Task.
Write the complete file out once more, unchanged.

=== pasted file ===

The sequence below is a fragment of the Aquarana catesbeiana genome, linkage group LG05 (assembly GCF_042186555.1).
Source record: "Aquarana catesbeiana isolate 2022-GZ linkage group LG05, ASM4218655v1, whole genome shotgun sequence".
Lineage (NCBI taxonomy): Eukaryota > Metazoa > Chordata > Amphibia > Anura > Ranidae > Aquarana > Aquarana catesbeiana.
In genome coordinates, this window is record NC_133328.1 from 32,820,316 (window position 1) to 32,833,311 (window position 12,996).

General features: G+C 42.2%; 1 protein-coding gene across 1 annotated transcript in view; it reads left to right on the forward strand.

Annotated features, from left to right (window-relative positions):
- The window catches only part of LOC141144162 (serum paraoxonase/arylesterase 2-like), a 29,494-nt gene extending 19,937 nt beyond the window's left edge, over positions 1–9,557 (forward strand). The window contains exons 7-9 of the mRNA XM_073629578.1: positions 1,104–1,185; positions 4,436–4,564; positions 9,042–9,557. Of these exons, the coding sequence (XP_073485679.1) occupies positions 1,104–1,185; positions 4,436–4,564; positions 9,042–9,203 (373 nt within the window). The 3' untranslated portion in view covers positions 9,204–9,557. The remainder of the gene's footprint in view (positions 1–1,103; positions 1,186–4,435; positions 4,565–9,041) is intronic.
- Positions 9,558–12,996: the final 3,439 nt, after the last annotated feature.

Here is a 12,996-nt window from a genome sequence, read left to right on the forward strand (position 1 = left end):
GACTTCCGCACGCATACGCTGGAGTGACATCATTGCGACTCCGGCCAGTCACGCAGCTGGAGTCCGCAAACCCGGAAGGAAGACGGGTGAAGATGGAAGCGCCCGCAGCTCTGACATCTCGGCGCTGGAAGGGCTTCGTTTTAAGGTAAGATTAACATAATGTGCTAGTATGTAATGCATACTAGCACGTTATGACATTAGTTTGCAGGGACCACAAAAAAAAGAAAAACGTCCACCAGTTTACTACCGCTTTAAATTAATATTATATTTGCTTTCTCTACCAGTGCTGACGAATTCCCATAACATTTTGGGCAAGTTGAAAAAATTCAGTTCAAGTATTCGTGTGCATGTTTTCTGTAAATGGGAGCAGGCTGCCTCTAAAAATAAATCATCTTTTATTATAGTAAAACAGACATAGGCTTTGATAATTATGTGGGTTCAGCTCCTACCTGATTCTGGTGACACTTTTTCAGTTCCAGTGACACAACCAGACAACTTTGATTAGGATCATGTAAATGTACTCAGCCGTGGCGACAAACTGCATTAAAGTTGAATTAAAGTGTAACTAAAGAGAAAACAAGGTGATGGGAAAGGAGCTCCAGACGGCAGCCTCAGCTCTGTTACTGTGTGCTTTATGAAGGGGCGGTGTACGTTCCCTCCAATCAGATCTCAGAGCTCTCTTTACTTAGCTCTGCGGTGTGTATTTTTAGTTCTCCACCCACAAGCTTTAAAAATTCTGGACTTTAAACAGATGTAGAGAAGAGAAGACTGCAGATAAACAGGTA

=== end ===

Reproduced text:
The sequence below is a fragment of the Aquarana catesbeiana genome, linkage group LG05 (assembly GCF_042186555.1).
Source record: "Aquarana catesbeiana isolate 2022-GZ linkage group LG05, ASM4218655v1, whole genome shotgun sequence".
Lineage (NCBI taxonomy): Eukaryota > Metazoa > Chordata > Amphibia > Anura > Ranidae > Aquarana > Aquarana catesbeiana.
In genome coordinates, this window is record NC_133328.1 from 32,820,316 (window position 1) to 32,833,311 (window position 12,996).

General features: G+C 42.2%; 1 protein-coding gene across 1 annotated transcript in view; it reads left to right on the forward strand.

Annotated features, from left to right (window-relative positions):
- The window catches only part of LOC141144162 (serum paraoxonase/arylesterase 2-like), a 29,494-nt gene extending 19,937 nt beyond the window's left edge, over positions 1–9,557 (forward strand). The window contains exons 7-9 of the mRNA XM_073629578.1: positions 1,104–1,185; positions 4,436–4,564; positions 9,042–9,557. Of these exons, the coding sequence (XP_073485679.1) occupies positions 1,104–1,185; positions 4,436–4,564; positions 9,042–9,203 (373 nt within the window). The 3' untranslated portion in view covers positions 9,204–9,557. The remainder of the gene's footprint in view (positions 1–1,103; positions 1,186–4,435; positions 4,565–9,041) is intronic.
- Positions 9,558–12,996: the final 3,439 nt, after the last annotated feature.

Here is a 12,996-nt window from a genome sequence, read left to right on the forward strand (position 1 = left end):
GACTTCCGCACGCATACGCTGGAGTGACATCATTGCGACTCCGGCCAGTCACGCAGCTGGAGTCCGCAAACCCGGAAGGAAGACGGGTGAAGATGGAAGCGCCCGCAGCTCTGACATCTCGGCGCTGGAAGGGCTTCGTTTTAAGGTAAGATTAACATAATGTGCTAGTATGTAATGCATACTAGCACGTTATGACATTAGTTTGCAGGGACCACAAAAAAAAGAAAAACGTCCACCAGTTTACTACCGCTTTAAATTAATATTATATTTGCTTTCTCTACCAGTGCTGACGAATTCCCATAACATTTTGGGCAAGTTGAAAAAATTCAGTTCAAGTATTCGTGTGCATGTTTTCTGTAAATGGGAGCAGGCTGCCTCTAAAAATAAATCATCTTTTATTATAGTAAAACAGACATAGGCTTTGATAATTATGTGGGTTCAGCTCCTACCTGATTCTGGTGACACTTTTTCAGTTCCAGTGACACAACCAGACAACTTTGATTAGGATCATGTAAATGTACTCAGCCGTGGCGACAAACTGCATTAAAGTTGAATTAAAGTGTAACTAAAGAGAAAACAAGGTGATGGGAAAGGAGCTCCAGACGGCAGCCTCAGCTCTGTTACTGTGTGCTTTATGAAGGGGCGGTGTACGTTCCCTCCAATCAGATCTCAGAGCTCTCTTTACTTAGCTCTGCGGTGTGTATTTTTAGTTCTCCACCCACAAGCTTTAAAAATTCTGGACTTTAAACAGATGTAGAGAAGAGAAGACTGCAGATAAACAGGTA